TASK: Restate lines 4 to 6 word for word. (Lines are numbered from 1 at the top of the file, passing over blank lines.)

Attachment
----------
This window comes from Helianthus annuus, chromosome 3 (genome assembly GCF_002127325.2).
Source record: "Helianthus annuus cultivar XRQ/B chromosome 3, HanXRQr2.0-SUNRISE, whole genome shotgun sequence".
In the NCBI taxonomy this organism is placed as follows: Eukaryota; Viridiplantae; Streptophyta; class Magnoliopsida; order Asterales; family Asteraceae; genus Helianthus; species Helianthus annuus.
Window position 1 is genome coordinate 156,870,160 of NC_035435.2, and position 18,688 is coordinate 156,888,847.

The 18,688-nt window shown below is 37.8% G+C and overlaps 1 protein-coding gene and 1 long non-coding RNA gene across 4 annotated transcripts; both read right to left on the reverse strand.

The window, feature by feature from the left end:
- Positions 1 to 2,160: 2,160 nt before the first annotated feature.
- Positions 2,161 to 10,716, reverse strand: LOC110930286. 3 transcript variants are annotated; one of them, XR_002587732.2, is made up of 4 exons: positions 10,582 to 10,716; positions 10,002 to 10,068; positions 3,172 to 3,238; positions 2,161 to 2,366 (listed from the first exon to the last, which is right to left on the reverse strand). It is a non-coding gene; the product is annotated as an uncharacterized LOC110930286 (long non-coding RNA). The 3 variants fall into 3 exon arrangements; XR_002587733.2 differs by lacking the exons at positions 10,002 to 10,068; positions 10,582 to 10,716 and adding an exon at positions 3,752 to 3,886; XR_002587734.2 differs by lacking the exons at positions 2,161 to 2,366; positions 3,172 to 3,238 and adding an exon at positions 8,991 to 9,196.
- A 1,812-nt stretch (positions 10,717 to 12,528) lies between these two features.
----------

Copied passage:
Window position 1 is genome coordinate 156,870,160 of NC_035435.2, and position 18,688 is coordinate 156,888,847.

The 18,688-nt window shown below is 37.8% G+C and overlaps 1 protein-coding gene and 1 long non-coding RNA gene across 4 annotated transcripts; both read right to left on the reverse strand.

The window, feature by feature from the left end: